Nick Leech attempts to literally juggle the demands of parenthood in the cramped confines of an plane toilet.
Travelling with kids: mile-high hysteria and toilet trouble
High over Kurdistan, an unnerving sound came from inside a toilet on the Etihad Airways flight from Abu Dhabi to London Heathrow. Part sob, part sigh, the laugh was weak, breathless, and more than a little hysterical. Sadly, it was also mine.
Up until that point, I'd been engaged in a desperate barrage of parries, thrusts and blocking moves involving my arms, legs, forehead, chin and hands, in what felt like a speeded-up combat routine from an action movie. My outburst began, however, when I realised that my opponents had me beaten. Finally, the game was up.
Not only was I outnumbered, but I was also outgunned, and when my surrender finally arrived, it did so with an all-too audible sense of relief. Unbeknown to me, it also registered with my fellow passengers who were queuing patiently outside.
Ten minutes earlier, the Leech family trip to the toilet - comprising Daddy (41), eldest daughter (3) and youngest daughter (20 months) - had actually started reasonably well, despite the fact that the floor of the cubicle was awash with an unidentified, but most likely unmentionable, liquid. Not only had I succeeded in attending to my eldest daughter's most pressing needs while standing on one leg, I had done so while pinning her younger sister to the far wall of the toilet with the other, karate-style, thus keeping both girls clean and clear of the fetid pool beneath.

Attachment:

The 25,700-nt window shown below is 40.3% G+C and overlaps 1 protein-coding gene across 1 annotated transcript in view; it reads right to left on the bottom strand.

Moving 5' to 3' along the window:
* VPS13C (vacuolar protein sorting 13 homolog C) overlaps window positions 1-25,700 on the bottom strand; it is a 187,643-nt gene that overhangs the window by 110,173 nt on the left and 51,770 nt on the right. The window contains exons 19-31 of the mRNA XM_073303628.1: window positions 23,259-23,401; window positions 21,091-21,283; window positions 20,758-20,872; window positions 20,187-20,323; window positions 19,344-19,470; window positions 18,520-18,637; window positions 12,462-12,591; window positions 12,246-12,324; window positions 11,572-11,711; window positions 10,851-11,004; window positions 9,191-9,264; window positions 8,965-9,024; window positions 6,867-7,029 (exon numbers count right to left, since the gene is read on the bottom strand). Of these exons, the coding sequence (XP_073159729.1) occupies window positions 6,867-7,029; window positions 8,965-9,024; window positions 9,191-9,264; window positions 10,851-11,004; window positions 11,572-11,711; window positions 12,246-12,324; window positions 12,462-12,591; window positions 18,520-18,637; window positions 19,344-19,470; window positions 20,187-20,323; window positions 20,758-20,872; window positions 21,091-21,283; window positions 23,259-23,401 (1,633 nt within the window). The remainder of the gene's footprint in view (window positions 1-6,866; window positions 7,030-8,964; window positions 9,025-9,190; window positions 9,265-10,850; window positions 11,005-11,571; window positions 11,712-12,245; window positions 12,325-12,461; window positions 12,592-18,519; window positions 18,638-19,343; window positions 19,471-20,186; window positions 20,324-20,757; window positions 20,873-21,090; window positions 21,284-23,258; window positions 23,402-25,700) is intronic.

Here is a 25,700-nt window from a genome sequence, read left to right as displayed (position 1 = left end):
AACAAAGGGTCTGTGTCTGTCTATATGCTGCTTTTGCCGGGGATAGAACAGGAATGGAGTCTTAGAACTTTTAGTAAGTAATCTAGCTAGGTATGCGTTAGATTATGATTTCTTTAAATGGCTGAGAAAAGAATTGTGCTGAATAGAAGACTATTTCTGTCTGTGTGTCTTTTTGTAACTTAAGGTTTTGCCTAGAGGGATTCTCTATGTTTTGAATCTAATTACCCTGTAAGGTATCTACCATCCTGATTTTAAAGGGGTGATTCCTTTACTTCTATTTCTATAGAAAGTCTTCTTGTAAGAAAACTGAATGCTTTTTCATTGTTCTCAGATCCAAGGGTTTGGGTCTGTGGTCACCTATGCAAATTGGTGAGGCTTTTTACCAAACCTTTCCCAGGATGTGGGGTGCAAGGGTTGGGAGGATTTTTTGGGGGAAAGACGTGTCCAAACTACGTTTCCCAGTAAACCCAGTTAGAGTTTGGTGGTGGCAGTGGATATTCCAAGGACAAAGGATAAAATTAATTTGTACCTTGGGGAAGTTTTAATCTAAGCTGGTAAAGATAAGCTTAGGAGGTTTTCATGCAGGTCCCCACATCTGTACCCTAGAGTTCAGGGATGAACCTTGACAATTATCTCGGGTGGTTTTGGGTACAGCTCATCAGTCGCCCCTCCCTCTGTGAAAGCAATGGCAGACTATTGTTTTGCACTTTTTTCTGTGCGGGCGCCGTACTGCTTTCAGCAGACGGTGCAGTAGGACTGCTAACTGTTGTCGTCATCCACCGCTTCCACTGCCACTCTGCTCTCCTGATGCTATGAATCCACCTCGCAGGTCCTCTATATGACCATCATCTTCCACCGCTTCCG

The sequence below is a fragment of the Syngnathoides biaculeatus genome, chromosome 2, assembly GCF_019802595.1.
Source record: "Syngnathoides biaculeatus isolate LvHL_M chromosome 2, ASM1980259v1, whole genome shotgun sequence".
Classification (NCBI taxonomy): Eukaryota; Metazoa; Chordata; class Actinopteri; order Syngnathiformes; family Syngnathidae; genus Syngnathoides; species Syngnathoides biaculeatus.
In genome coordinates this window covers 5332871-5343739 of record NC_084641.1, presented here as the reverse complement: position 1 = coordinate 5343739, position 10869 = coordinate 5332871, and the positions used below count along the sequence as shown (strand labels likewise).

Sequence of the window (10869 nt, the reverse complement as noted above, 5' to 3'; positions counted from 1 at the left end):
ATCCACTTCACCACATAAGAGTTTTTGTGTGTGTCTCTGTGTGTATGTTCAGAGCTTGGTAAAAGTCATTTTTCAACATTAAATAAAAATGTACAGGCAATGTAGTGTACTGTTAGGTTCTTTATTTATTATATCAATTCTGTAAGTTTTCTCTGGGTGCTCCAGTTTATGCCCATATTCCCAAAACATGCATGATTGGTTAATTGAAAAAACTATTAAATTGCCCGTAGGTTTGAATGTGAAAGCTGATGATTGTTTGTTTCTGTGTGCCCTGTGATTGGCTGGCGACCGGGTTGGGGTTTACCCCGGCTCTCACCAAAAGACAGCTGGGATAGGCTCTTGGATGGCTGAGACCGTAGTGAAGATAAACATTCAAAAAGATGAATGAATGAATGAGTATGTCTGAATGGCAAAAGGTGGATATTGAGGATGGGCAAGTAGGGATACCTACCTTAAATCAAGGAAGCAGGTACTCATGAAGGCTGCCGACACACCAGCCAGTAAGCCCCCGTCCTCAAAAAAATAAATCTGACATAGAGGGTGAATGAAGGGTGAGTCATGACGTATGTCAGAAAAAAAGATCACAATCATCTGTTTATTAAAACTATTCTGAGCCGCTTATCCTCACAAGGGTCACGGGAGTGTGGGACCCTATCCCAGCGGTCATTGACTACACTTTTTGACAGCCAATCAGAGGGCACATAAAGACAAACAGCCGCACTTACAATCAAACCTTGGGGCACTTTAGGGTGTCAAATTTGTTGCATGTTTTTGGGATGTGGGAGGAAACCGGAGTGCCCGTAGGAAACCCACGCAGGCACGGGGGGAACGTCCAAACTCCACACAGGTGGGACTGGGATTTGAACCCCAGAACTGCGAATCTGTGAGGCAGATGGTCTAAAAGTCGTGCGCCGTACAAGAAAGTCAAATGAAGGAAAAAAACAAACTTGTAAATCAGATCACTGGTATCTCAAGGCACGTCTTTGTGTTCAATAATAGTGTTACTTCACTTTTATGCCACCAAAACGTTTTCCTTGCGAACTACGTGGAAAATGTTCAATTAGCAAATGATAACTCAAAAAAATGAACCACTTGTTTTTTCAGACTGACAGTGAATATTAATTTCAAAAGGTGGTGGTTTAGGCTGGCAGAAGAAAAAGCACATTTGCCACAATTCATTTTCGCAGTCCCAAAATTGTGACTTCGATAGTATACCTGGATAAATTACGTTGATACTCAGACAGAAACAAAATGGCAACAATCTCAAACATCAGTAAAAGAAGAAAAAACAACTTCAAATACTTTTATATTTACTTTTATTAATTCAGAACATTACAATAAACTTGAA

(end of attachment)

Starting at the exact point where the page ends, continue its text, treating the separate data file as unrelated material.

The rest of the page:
Predictably, my youngest reacted to her confinement with a bout of furious writhing worthy of Laocoon; however, my strategy seemed to work, as, over my shoulder, the small, unobserved knot of rage eventually subsided, and I was able, finally, to give my eldest the undivided attention she required.
What a gullible fool a harassed and tired father can be: as I turned to collect my youngest from her enforced eyrie, I witnessed a scene that I should have suspected all along. Her calmness did not represent a cessation of hostilities, but was a symptom of a higher level of mischievousness altogether. Rather than an overflowing sink, a running tap, or sheaf of paper towels, the new source of her distraction and delight was a pump-action bottle of antibacterial hand wash, the contents of which she was squeezing into her mouth as eagerly and gleefully as if it were sugar syrup.
It was at this point that I let out my whimper, not out of amusement, or even amazement, but out of the kind of psychological short-circuit that Joseph Conrad described as "the horror!" Hysteria had set in, control had passed, inevitably, to my daughters, and I returned to my seat a chastened and ever-so-slightly broken man.
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